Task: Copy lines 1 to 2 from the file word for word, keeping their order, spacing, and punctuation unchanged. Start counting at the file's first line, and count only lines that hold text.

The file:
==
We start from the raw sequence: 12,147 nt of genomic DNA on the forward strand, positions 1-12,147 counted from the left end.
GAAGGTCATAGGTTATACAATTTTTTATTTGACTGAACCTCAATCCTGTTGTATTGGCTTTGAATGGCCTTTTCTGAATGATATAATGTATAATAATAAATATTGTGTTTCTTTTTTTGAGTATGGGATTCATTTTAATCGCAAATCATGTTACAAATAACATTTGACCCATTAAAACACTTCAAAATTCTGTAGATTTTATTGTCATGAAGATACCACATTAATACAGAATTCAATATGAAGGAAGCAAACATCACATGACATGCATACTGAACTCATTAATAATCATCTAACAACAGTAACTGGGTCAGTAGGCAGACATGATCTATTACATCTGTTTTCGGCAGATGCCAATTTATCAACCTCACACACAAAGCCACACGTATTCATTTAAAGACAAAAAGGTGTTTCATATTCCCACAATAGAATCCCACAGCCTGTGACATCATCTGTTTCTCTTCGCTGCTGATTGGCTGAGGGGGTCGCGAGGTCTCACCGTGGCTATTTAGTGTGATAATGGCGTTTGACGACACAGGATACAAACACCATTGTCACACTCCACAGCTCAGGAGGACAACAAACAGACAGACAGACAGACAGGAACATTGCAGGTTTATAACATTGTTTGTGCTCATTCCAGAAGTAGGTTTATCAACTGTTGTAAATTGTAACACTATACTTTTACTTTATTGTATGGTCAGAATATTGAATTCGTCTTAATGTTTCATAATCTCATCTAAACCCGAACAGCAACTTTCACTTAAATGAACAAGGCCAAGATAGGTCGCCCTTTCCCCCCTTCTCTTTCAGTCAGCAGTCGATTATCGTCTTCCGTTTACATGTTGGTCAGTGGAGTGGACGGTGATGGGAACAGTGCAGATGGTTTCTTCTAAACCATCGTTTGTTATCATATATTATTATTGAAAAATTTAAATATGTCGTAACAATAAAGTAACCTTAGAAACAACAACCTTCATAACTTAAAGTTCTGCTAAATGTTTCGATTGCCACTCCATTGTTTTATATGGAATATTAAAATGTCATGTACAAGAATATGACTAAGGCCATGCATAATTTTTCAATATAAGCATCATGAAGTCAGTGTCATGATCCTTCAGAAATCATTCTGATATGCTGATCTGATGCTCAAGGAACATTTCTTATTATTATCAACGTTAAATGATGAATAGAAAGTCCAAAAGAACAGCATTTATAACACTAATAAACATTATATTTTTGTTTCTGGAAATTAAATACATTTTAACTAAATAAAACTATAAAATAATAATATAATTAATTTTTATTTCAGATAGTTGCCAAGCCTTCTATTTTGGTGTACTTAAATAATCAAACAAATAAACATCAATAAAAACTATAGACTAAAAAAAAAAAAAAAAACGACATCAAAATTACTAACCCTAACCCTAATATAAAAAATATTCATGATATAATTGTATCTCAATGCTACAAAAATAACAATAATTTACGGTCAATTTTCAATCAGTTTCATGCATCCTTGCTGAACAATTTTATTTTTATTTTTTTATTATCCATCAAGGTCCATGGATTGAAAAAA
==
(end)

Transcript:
We start from the raw sequence: 12,147 nt of genomic DNA on the forward strand, positions 1-12,147 counted from the left end.
GAAGGTCATAGGTTATACAATTTTTTATTTGACTGAACCTCAATCCTGTTGTATTGGCTTTGAATGGCCTTTTCTGAATGATATAATGTATAATAATAAATATTGTGTTTCTTTTTTTGAGTATGGGATTCATTTTAATCGCAAATCATGTTACAAATAACATTTGACCCATTAAAACACTTCAAAATTCTGTAGATTTTATTGTCATGAAGATACCACATTAATACAGAATTCAATATGAAGGAAGCAAACATCACATGACATGCATACTGAACTCATTAATAATCATCTAACAACAGTAACTGGGTCAGTAGGCAGACATGATCTATTACATCTGTTTTCGGCAGATGCCAATTTATCAACCTCACACACAAAGCCACACGTATTCATTTAAAGACAAAAAGGTGTTTCATATTCCCACAATAGAATCCCACAGCCTGTGACATCATCTGTTTCTCTTCGCTGCTGATTGGCTGAGGGGGTCGCGAGGTCTCACCGTGGCTATTTAGTGTGATAATGGCGTTTGACGACACAGGATACAAACACCATTGTCACACTCCACAGCTCAGGAGGACAACAAACAGACAGACAGACAGACAGGAACATTGCAGGTTTATAACATTGTTTGTGCTCATTCCAGAAGTAGGTTTATCAACTGTTGTAAATTGTAACACTATACTTTTACTTTATTGTATGGTCAGAATATTGAATTCGTCTTAATGTTTCATAATCTCATCTAAACCCGAACAGCAACTTTCACTTAAATGAACAAGGCCAAGATAGGTCGCCCTTTCCCCCCTTCTCTTTCAGTCAGCAGTCGATTATCGTCTTCCGTTTACATGTTGGTCAGTGGAGTGGACGGTGATGGGAACAGTGCAGATGGTTTCTTCTAAACCATCGTTTGTTATCATATATTATTATTGAAAAATTTAAATATGTCGTAACAATAAAGTAACCTTAGAAACAACAACCTTCATAACTTAAAGTTCTGCTAAATGTTTCGATTGCCACTCCATTGTTTTATATGGAATATTAAAATGTCATGTACAAGAATATGACTAAGGCCATGCATAATTTTTCAATATAAGCATCATGAAGTCAGTGTCATGATCCTTCAGAAATCATTCTGATATGCTGATCTGATGCTCAAGGAACATTTCTTATTATTATCAACGTTAAATGATGAATAGAAAGTCCAAAAGAACAGCATTTATAACACTAATAAACATTATATTTTTGTTTCTGGAAATTAAATACATTTTAACTAAATAAAACTATAAAATAATAATATAATTAATTTTTATTTCAGATAGTTGCCAAGCCTTCTATTTTGGTGTACTTAAATAATCAAACAAATAAACATCAATAAAAACTATAGACTAAAAAAAAAAAAAAAAACGACATCAAAATTACTAACCCTAACCCTAATATAAAAAATATTCATGATATAATTGTATCTCAATGCTACAAAAATAACAATAATTTACGGTCAATTTTCAATCAGTTTCATGCATCCTTGCTGAACAATTTTATTTTTATTTTTTTATTATCCATCAAGGTCCATGGATTGAAAAAA